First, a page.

• Abstract

# Constructing Overview + Detail Dendrogram-Matrix Views

A dendrogram that visualizes a clustering hierarchy is often integrated with a reorderable matrix for pattern identification. The method is widely used in many research fields including biology, geography, statistics, and data mining. However, most dendrograms do not scale up well, particularly with respect to problems of graphical and cognitive information overload. This research proposes a strategy that links an overview dendrogram and a detail-view dendrogram, each integrated with a re-orderable matrix. The overview displays only a user-controlled, limited number of nodes that represent the "skeleton" of a hierarchy. The detail view displays the sub-tree represented by a selected meta-node in the overview. The research presented here focuses on constructing a concise overview dendrogram and its coordination with a detail view. The proposed method has the following benefits: dramatic alleviation of information overload, enhanced scalability and data abstraction quality on the dendrogram, and the support of data exploration at arbitrary levels of detail. The contribution of the paper includes a new metric to measure the "importance" of nodes in a dendrogram; the method to construct the concise overview dendrogram from the dynamically-identified, important nodes; and measure for evaluating the data abstraction quality for dendrograms. We evaluate and compare the proposed method to some related existing methods, and demonstrating how the proposed method can help users find interesting patterns through a case study on county-level U.S. cervical cancer mortality and demographic data.

SECTION 1

## Introduction

A dendrogram is a form of binary tree that is typically used to visualize hierarchical relationships in data (e.g., hierarchical clustering results). A matrix is a two-dimensional graphic for displaying tabular, multidimensional data. A reorderable matrix allows permutation of data items and/or dimensions to reveal patterns of relationships, main trends, and outliers [22], [25]. A dendrogram is often integrated with a reorderable matrix, referred to as a dendrogram-matrix view here. A dendrogram-matrix view exposes patterns by leveraging perspectives of both components. This method is effective in exploring multidimensional data, helping users to generate hypotheses, to raise interesting questions and to validate knowledge. The dendogram-matrix is widely used in many research fields including biology, geography, economics, epidemiology, statistics, pattern recognition, and data mining [2], [4], [5], [12], [16], [23]. Nevertheless, standard dendrograms do not scale up well for large datasets (Figure 1, left). Large dendrograms pose both graphical rendering and human cognition problems. Occlusion of branches and leaf nodes obscures the most important features, and the resulting visual complexity quickly becomes overwhelming [15]. In addition, most traditional dendrograms provide limited support for presenting high quality contextual information to facilitate data exploration. The work described here aims to address these issues by focusing on the dendrogram component of the dendrogram-matrix.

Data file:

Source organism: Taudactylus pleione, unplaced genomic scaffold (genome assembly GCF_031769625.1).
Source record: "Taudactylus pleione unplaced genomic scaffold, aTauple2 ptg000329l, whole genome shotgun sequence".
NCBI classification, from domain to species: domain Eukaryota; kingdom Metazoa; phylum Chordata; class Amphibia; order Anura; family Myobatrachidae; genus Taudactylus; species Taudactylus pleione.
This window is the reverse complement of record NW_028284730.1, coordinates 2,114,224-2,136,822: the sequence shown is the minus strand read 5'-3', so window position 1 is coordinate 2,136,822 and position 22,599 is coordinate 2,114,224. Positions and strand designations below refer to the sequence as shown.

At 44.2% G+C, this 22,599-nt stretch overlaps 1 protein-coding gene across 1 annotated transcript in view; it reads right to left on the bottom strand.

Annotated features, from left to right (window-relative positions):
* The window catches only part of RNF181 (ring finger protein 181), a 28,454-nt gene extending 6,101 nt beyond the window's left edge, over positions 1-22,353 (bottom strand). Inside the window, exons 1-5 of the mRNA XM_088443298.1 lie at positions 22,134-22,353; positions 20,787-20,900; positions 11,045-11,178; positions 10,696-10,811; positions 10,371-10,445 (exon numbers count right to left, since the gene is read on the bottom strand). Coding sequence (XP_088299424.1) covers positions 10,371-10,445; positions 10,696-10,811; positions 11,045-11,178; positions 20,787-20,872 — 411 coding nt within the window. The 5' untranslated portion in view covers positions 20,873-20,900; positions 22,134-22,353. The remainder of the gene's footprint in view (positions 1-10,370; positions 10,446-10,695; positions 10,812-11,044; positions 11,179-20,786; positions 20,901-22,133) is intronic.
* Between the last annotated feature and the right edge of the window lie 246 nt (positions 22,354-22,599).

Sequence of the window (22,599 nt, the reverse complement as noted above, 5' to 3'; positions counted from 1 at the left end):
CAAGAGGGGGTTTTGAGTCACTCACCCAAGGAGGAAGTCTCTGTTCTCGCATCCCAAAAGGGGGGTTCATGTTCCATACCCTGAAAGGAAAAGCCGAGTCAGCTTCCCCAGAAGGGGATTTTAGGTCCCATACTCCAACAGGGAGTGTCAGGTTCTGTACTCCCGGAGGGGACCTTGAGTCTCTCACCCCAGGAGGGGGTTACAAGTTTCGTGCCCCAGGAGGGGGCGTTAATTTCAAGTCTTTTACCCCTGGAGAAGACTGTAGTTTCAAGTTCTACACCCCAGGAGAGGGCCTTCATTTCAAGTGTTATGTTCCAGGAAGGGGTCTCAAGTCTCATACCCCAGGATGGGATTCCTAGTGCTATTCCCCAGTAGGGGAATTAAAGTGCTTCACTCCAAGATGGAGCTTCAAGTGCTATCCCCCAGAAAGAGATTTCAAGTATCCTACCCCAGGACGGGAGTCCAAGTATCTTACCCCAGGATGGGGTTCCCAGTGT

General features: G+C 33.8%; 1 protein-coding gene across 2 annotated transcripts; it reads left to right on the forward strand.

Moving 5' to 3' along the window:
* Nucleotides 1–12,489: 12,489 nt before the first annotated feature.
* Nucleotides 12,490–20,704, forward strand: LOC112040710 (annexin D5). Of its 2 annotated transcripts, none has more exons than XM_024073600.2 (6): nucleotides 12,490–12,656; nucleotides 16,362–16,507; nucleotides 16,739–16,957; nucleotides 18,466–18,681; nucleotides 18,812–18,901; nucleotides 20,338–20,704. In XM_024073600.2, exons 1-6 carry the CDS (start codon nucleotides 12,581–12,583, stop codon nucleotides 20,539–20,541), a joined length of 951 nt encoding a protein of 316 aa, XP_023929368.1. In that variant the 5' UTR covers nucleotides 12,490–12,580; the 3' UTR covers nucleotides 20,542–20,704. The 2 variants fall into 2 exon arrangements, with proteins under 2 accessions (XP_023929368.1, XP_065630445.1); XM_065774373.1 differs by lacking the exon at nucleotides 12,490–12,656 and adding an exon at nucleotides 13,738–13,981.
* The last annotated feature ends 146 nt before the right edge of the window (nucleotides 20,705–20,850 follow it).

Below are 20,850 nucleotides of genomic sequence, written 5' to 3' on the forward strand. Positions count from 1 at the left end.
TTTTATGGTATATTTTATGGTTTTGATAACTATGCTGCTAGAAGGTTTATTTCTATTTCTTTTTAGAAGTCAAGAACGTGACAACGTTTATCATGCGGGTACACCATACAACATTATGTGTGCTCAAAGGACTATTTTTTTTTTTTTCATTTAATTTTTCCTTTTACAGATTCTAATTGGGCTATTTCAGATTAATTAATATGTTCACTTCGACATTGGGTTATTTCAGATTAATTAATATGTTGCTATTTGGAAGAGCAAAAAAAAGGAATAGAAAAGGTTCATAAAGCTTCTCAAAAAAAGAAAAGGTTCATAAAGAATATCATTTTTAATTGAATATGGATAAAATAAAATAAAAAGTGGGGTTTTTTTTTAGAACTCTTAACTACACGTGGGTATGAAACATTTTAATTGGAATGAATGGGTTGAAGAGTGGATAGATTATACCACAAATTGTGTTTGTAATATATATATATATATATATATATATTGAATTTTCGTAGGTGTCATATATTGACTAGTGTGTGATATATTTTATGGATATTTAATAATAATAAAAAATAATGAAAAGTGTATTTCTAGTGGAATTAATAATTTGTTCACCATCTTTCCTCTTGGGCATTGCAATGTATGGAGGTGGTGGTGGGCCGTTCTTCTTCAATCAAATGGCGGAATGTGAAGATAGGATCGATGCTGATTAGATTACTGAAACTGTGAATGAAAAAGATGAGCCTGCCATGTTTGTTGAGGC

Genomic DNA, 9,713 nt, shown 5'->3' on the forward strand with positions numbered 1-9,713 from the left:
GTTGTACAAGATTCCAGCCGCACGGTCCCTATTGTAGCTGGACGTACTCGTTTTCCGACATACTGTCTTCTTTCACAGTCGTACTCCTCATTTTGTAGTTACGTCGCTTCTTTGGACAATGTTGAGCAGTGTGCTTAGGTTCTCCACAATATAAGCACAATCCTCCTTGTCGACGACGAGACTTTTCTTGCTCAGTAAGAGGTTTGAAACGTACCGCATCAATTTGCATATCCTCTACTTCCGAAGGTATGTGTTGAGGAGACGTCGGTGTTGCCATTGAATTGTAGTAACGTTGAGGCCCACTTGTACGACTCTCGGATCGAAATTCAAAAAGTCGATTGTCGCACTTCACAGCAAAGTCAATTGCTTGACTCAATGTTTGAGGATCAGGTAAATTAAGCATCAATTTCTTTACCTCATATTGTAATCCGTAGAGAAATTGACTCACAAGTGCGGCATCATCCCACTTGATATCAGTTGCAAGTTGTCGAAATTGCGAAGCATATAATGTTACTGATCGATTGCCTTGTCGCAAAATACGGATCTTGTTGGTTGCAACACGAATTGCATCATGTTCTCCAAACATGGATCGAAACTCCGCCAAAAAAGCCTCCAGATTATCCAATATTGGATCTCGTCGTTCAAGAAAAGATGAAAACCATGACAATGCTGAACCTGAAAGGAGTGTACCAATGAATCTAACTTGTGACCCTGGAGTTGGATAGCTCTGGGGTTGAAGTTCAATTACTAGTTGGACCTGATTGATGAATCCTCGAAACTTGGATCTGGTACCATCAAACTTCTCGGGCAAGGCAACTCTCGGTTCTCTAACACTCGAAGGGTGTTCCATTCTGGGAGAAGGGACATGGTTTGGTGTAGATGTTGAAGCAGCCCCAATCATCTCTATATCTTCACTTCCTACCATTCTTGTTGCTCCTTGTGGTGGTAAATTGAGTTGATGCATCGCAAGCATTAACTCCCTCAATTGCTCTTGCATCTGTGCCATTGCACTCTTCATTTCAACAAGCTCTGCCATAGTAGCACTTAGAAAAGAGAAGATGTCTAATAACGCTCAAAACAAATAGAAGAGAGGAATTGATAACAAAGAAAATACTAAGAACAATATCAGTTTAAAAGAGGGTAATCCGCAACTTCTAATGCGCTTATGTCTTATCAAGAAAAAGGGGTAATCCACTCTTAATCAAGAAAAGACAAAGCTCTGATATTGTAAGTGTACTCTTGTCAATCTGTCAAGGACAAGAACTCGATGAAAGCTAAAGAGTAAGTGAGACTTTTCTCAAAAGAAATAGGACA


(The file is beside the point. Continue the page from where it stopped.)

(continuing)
Fig. 1. Left: A traditional dendrogram displaying 3105 data items. Right: The proposed overview dendrogram abstracts the data with 12 leaf nodes − total leaf count is 12. The overview allows users to dynamically adjust level of abstraction by specifying the total leaf count in the overview. The maximum leaf count can be increased via field A (currently it is 60).

### 1.1 Requirements and benefit

Large datasets require new dendrogram-matrix techniques that avoid information overload and enhance scalability in both visual and cognitive aspects by (1) simplifying the graphical display while maintaining essential information and (2) providing support for easy navigation and display of contextual information. The strategies we employ to achieve this include; (1) avoiding occlusion in the display, (2) limiting the amount of information presented within any single dendrogram, (3) presenting context and focus concurrently, and (4) supporting interactive data exploration on the dendrogram-matrix views.

### 1.2 Contributions

The contribution of this research includes: (1) a new metric to detect skeleton in a dendrogram for constructing an abstracted, overview dendrogram, (2) a method and algorithm for dynamically constructing the overview dendrogram, (3) an enhanced measure to (emphasizing over and under abstraction) evaluate data abstraction quality for overview dendrograms, (4) a prototype of the linked dendrogram-matrix overview and detail view that meets the abovementioned requirements.

### 1.3 Description of this research

To meet the design requirements mentioned above, we have adopted a now standard overview+detail approach. Specifically, this research proposes a strategy that separates context and focus in dynamically-linked overview and detail-view dendrograms. Similar to the concept of a compound graph by Herman, et al [15], the overview is an abstracted representation of a hierarchical cluster; it reveals the main patterns and structures inherent in the hierarchy (Figure 1, right). The overview is composed of a small selection of meta-nodes [19]; each represents a sub-tree of data elements. The meta-nodes characterize the most important features of a hierarchy, thus serves as the 'skeleton' of a dendrogram. Users can see the sub-tree represented by a meta-node in a detail view.

This research has focused on constructing a concise overview dendrogram. We adopted an overview method conceptually similar to the one for tree visualization that was proposed in [13]. Specifically, our approach measures a metric value for each node in the original dendrogram, then ranks and selects a user-specified number of nodes as meta-nodes, and finally constructs the overview based on the meta-nodes. The proposed overview allows dynamic adjustment on the levels of detail for the entire hierarchy. To achieve high quality visual abstraction of a dendrogram, we have developed a new metric that helps to reduce information loss, and to achieve a more balanced abstraction.